Salary disparity for women a problem of global scale, says UN

A report by the United Nations reinforces the concern and underlines that men-women wage inequality is a problem of global scale


“Globally, women earn 24% less than men,” said the Human Development Report 2015, published by the UN Development Programme (UNDP).  Photo: Priyanka Parashar/Mint
“Globally, women earn 24% less than men,” said the Human Development Report 2015, published by the UN Development Programme (UNDP). Photo: Priyanka Parashar/Mint

New Delhi: Bollywood actors Kangana Ranaut and Priyanka Chopra have spoken against the disparity in salaries of male and female actors in the past, but the problem is not limited to one industry or country.

A report by the United Nations reinforces the concern and underlines that men-women wage inequality is a problem of global scale.

From the US to Europe and Asia, women are not getting equal pay for equal work, the UN said in its latest human development report, indicating that gender inequality in workplace is a broader issue.

“Globally, women earn 24% less than men,” said the Human Development Report 2015, published by the UN Development Programme (UNDP).

This inequality in pay is not in the bottom of the pyramid but across seniority levels, employment roles and professions.

“…even when doing similar work, women often earn less—with the gap generally greater for the highest paying professions,” the human development report said.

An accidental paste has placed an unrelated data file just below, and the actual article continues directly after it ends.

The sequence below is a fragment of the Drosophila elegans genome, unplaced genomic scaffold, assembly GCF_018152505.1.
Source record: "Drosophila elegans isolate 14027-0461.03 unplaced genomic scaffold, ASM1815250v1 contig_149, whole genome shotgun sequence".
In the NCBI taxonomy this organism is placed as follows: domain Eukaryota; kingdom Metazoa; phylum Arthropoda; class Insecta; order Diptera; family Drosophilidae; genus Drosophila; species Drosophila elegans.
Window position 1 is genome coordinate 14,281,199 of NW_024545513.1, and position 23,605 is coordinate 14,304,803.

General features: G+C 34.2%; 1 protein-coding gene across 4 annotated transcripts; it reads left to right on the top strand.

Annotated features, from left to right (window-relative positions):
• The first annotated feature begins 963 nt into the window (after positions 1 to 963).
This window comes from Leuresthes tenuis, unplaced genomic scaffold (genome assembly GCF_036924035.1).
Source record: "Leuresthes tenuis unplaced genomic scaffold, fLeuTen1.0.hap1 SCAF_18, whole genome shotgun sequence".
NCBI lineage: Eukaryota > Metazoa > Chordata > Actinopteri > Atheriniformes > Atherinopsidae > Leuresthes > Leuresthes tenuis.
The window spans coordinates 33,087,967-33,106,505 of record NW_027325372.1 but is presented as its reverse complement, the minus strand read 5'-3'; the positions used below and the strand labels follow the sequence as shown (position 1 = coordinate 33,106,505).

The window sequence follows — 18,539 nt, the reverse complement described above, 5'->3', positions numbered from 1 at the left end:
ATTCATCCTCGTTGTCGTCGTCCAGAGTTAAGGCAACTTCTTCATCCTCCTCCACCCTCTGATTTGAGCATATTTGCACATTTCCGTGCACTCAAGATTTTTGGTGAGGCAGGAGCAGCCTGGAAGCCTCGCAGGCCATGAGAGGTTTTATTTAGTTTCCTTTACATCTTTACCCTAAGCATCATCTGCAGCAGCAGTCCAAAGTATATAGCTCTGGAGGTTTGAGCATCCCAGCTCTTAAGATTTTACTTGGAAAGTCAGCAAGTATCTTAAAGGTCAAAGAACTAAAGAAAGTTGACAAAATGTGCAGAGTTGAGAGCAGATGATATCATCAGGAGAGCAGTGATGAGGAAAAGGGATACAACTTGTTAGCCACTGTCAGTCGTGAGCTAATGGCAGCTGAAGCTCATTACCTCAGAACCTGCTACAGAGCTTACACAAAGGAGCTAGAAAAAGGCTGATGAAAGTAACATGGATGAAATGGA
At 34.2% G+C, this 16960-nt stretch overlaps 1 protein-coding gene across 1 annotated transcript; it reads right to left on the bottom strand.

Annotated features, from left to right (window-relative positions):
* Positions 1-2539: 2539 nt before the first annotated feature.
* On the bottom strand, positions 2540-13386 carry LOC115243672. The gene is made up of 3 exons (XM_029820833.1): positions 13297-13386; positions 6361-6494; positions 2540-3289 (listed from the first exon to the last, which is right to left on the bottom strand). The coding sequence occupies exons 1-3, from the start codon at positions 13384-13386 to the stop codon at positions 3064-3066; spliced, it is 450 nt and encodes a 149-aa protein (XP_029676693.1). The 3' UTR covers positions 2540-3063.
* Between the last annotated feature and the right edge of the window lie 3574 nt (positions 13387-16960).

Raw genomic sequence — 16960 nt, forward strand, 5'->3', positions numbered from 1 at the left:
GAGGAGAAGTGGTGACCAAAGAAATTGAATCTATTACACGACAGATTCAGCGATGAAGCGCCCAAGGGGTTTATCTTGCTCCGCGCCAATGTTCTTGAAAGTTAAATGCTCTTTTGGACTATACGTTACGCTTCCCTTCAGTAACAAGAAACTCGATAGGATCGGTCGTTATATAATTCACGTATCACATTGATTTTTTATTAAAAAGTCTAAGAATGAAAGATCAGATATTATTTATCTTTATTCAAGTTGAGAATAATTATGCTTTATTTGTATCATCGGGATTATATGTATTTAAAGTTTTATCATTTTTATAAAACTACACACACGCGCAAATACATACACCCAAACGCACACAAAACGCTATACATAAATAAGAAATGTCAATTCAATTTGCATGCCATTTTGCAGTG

In the US, female financial specialists earn 66% of what their male counterparts earn. For dentists, the proportion is 74% and for accountants it is 76%. In Latin America, female top managers average only 53% of male top managers’ salaries. For female scientists it is 65%, as per the report.

The UN said some of the wage gaps can be explained by differences in education, skill levels and years of experience. However, it went on to add that most of the countries did not explain to a large extent the reason for the wide disparity.

“…in most cases a large part of (disparity) remains unexplained,” the UN’s report said, adding that wage gaps are not just an economic issue but also affect “power relations” in families and society. “Equal pay for equal work is not just a matter of social justice, it also holds substantial social value, especially for empowering women in households and the community,” it added.

As per the human development report, wage gaps are but one indication of lower representations in positions of leadership and seniority in the private sector. “Globally, women hold 22% of senior leadership and 32% of businesses have no female senior managers,” the UN report said.

According to 2015 report by consulting company Grant Thornton, Japan is at the bottom of the pyramid in terms of women in leadership roles in businesses. Only 8% of all business leadership roles are occupied by women in Japan. Since 2004, women representations in leadership roles has improved just 3 percentage points—from 19% in 2004 to 22% in 2015—highlighting a broad stagnation.

Besides Japan, Germany (14%), India and Brazil with 15% each and Argentina (16%) complete the bottom five list of countries in terms of women in business leadership positions. Russia (40% representation) is at the top of the 40-country survey by Grant Thornton.

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